Trompé Setsuled (setsuled) wrote,
Trompé Setsuled

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Lives Preserved

Must a potentially disintegrating marriage ruin a vacation? Perhaps, in a strange way, the right vacation can complement and complicate the personal issues at hand, like 1954's Journey to Italy (Viaggio in Italia). A Roberto Rossellini film where he takes his practice of using extensive location footage and allows that practice to influence the nature of his film resulting in something that's a hybrid of a fictional drama and a travel documentary. The result is a good, strange, somewhat low key, contemplative film.

The film stars Rossellini's wife, Ingrid Bergman, and George Sanders as a married couple, Katherine and Alex, from England who've decided to turn the inspection and sale of a deceased uncle's villa in Italy into an opportunity for a vacation. They find themselves bored and irritable stuck in the car together for long periods, the humourless wife and the cold, condescending husband finding their metropolitan frigidity isn't suited to the tranquillity around them.

How odd to see Ingrid Bergman paired with George Sanders. His cool, calculating, sardonic exterior suited him for playing many villains, how strange to see him here following in the footsteps of Cary Grant, Gregory Peck, and Joseph Cotton. For these two characters it makes sense but Bergman inevitably comes off as warmer--but this makes sense, too, when she begins to recall an acquaintance of theirs, a poet who died, whom Alex barely remembers and scoffs at when he does. Suddenly Katherine takes an interest in fine art and so, when they both agree that being alone together for the first time has shown they really don't know each other after all, while he gets to know other women she visits the museums and ruins.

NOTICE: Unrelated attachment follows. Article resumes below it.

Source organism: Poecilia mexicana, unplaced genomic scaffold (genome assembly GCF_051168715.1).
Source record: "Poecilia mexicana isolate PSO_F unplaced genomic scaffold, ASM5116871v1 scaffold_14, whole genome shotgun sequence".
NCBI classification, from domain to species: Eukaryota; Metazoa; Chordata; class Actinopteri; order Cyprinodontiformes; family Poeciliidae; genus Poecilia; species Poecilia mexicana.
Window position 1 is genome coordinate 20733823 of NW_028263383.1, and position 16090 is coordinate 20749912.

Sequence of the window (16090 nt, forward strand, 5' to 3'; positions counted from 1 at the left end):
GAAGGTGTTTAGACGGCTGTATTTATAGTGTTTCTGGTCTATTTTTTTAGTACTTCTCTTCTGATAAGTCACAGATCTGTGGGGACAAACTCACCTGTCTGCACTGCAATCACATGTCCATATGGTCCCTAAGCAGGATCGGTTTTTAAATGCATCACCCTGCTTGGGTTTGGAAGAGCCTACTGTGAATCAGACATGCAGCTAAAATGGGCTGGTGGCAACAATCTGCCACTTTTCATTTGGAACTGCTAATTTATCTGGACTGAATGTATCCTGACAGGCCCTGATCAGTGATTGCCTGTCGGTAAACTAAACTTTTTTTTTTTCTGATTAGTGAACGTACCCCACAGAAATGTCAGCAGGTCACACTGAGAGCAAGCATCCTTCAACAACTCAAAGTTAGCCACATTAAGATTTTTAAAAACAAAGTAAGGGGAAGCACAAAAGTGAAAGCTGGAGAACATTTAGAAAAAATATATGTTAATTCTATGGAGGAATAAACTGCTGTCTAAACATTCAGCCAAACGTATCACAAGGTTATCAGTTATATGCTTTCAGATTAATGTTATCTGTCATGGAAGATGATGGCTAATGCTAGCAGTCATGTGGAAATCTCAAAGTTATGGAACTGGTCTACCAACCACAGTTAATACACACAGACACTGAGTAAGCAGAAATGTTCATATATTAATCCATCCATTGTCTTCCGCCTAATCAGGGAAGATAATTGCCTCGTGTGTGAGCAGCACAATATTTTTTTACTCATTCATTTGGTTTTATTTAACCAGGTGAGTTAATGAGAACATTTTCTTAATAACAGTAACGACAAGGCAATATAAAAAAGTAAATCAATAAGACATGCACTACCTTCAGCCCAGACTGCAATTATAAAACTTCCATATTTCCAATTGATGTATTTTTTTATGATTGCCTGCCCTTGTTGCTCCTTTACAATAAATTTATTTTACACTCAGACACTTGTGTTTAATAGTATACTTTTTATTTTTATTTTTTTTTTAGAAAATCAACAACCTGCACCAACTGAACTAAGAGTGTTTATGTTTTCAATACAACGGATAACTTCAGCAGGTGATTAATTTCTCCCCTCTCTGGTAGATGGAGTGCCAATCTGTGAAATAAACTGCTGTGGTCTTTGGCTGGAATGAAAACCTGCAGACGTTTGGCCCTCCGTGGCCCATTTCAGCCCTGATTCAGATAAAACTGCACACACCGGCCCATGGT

I think Rossellini must have directed Bergman to react to the statues as though they were living people. She even says when she reunites with Alex that it felt to her as though she were really in the physical presence of people who died thousands of years ago. It's sort of eerie watching her react to the statues as though they're alive. The film pauses to admire how truly lifelike the ancient sculptures are.

The documentary aspects of the film and the fictional story never quite meet up in a literal sense but perhaps in a purely aesthetic one. With the obviously well considered characters, the film is sort of like the beginning of a traditional melody that gradually melts into something that's all mood and experiment.
Tags: george sanders, ingrid bergman, italy, movies, roberto rossellini
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